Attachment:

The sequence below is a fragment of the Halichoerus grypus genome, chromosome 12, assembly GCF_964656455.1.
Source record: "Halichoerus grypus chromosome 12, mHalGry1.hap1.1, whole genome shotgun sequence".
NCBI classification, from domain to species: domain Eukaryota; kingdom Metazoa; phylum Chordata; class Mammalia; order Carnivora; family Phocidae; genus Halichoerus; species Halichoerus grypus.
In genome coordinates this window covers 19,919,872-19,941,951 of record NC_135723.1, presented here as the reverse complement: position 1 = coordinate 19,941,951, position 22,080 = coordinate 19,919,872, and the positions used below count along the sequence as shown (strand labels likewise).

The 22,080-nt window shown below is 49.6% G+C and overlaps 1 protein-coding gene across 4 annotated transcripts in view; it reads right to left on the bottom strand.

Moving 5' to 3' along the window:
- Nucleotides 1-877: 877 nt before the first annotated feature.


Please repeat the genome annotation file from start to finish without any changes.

The sequence below is a fragment of the Halichoerus grypus genome, chromosome 12, assembly GCF_964656455.1.
Source record: "Halichoerus grypus chromosome 12, mHalGry1.hap1.1, whole genome shotgun sequence".
NCBI classification, from domain to species: domain Eukaryota; kingdom Metazoa; phylum Chordata; class Mammalia; order Carnivora; family Phocidae; genus Halichoerus; species Halichoerus grypus.
In genome coordinates this window covers 19,919,872-19,941,951 of record NC_135723.1, presented here as the reverse complement: position 1 = coordinate 19,941,951, position 22,080 = coordinate 19,919,872, and the positions used below count along the sequence as shown (strand labels likewise).

The 22,080-nt window shown below is 49.6% G+C and overlaps 1 protein-coding gene across 4 annotated transcripts in view; it reads right to left on the bottom strand.

Moving 5' to 3' along the window:
- Nucleotides 1-877: 877 nt before the first annotated feature.